It is a fact – even though it may have escaped the New York Times – the Amazons were real fighting and warring women of the Scythian steppes that extended from the Danube basin all the way to Mongolia. In the last ten years, advances in DNA techniques allowed archeologists to determine the sex of bodies in kurgans – burial mounds scattered throughout the steppes. Conventionally identified as “warriors” interred with their weapons and horses, the remnants have often turned out to be those of women.
It makes eminent sense. Given their environment and the lack of restraining structures, nomadic people lived by consensus. The fluidity of roles prevailed, all the way down to the family. How could on stop girls, living among the herds, from building attachments to horses? From riding with the boys to becoming skilled archers, and then on to wielding a battle ax, the progression is open-ended. When raiders attack a camp, all better fight, particularly if the men have themselves gone long-distance raiding.
Across the whole Eurasian continent, the steppes border on agricultural lands to the south. The settled – from Greece to China – developed many stories and myths about these free-ranging nomadic people, and their warrior women. Where equivalent conditions in Africa prevailed, equivalent myths often materialized.
When comparing underlying themes in antiquity about Amazons, one is struck by a bifurcation. I am oversimplifying to the extreme. The Greeks killed Amazons in battle (though they may have had regrets, as Achilles did after smiting Penthesilea).
(Achilles kills Penthesilea)
Other civilizations, mainly east and south of the Mediterranean, tell of pitched but inconclusive battles, followed by duels among opposing leaders, and ending in consensual sex all around. After that, the Amazon would return to their free life. They would keep the girls, and send the boys to their fathers. This “division” may reflect a link between agriculture and patriarchy.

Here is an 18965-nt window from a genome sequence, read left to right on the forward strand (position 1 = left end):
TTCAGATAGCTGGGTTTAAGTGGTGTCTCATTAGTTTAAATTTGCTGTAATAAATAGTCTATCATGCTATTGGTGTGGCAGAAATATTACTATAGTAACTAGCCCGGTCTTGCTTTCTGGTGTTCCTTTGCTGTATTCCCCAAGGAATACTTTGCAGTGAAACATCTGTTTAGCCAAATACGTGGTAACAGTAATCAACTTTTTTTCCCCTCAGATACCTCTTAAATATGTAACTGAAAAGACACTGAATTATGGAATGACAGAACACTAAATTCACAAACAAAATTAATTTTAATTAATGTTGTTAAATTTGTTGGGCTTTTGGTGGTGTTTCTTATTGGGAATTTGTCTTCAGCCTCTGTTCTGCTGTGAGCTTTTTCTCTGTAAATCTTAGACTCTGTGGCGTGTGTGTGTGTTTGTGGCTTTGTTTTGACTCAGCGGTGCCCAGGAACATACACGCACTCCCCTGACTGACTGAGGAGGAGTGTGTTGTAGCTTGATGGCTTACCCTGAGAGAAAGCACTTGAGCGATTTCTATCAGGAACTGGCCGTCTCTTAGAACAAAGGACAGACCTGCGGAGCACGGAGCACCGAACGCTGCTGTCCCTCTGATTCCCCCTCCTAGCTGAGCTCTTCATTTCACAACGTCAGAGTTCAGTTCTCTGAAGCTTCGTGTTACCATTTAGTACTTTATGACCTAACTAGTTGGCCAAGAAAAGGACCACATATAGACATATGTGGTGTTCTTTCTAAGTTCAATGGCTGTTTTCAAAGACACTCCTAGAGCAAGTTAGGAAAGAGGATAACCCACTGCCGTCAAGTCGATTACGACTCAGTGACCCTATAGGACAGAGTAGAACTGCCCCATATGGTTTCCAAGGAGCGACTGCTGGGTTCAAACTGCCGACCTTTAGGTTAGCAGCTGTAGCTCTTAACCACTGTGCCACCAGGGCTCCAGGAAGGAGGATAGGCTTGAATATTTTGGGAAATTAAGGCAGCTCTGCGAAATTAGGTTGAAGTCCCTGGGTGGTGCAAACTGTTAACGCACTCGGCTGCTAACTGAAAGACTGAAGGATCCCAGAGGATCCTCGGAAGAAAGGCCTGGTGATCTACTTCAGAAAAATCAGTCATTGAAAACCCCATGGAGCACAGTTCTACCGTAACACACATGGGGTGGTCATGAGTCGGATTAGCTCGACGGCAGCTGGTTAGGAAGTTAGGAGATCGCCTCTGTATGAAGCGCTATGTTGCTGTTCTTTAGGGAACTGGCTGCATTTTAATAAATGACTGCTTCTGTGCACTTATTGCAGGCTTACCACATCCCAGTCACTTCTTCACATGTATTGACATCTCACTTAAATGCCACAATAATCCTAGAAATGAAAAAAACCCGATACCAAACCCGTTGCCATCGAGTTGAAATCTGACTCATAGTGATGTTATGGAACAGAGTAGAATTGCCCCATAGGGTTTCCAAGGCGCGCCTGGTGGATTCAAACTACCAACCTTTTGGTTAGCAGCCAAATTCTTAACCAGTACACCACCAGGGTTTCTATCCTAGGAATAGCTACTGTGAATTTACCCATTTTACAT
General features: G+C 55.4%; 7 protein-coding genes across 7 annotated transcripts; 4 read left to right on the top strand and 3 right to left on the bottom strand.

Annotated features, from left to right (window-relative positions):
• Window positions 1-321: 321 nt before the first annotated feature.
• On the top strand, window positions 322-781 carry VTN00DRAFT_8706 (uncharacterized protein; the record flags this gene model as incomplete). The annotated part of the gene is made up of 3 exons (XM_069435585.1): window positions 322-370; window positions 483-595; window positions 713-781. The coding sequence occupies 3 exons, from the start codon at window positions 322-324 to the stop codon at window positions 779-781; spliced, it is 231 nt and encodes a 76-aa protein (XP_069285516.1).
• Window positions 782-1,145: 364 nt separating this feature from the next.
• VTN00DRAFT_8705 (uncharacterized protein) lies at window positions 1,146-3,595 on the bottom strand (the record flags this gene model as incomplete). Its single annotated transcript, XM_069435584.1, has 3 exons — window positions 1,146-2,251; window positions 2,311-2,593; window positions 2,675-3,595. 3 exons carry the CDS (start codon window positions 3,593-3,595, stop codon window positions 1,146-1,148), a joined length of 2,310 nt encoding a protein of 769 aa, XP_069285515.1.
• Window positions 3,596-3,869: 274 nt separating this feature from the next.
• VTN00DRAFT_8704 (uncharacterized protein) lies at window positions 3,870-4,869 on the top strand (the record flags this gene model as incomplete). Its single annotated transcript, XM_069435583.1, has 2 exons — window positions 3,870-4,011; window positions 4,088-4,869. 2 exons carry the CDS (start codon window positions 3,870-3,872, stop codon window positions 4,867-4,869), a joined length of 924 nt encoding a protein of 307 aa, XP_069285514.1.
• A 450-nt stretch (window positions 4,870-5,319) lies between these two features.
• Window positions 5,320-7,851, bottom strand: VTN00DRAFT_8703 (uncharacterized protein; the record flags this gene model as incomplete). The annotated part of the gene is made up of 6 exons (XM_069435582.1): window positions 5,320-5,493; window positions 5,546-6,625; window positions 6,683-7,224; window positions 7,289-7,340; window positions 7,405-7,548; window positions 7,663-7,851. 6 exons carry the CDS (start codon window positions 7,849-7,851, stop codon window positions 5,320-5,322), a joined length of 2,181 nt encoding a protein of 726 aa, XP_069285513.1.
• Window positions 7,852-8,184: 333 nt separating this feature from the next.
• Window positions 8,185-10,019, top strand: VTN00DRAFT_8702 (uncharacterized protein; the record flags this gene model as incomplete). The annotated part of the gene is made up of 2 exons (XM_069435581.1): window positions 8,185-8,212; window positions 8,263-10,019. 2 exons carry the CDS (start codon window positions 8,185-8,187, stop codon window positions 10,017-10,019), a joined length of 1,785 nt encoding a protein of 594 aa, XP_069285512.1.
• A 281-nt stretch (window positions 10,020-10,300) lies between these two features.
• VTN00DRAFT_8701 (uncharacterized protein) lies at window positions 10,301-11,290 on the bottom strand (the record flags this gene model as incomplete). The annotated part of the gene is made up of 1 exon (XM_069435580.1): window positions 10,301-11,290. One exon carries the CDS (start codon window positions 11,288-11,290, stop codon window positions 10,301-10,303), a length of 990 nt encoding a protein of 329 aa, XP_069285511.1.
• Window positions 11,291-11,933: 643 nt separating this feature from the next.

Why the Greeks developed a topos involving the destruction of “strange,” and the “other,” is anyone’s guess. It certainly antedates the Persian wars. The topos of battle ending in friendship between the contenders, rather than death, on the other hand, is present in the Gilgamesh Epos, possibly 3’000 years old.
The underlying theme that the “foreign” has to be destroyed, however, has become a Western archetype. The “clash of civilizations” is but a current example.
 The nomadic lifestyle even crosses gendered tasks like iron smelting. Usually a strictly male domain, [see: Alain TESTART (2014): L’amazone et la cuisinière. Anthropologie de la division sexuelle du travail. Gallimard, Paris], according to Nart woman invented ironworking. The Narts lived on the Caucasian steppes and in the mountains between the Black and the Caspian seas. [See: Adrienne MAYOR (2014): The Amazons. Lives and legends of warrior women across the ancient world. Princeton University Press, Princeton. (pg. 360)]. Again, it makes sense: where iron is found in bogs, ironworking is a comparatively sedentary activity.
 DNA analysis of horses shows that many mares were domesticated, but just one stallion. My wild conjecture is that girls were the first who took to wild fillies, and grew up together in a camp.
 Whether amazons were actually virgins, or simply unmarried, is not clear to me from the sources. I suspect that the latter is the case. This ambiguity is a recurring topos in antiquity.
 Gerda LERNER (1986): The creation of patriarchy. Oxfor University Press, Oxford hesitantly accepts a “biological explanation” for the emergence of gender roles from the outset. The evidence of the amazons invalidates the hypothesis and strengthens Lerner^s view that patriarchy is linked to the emergence of settled agriculture.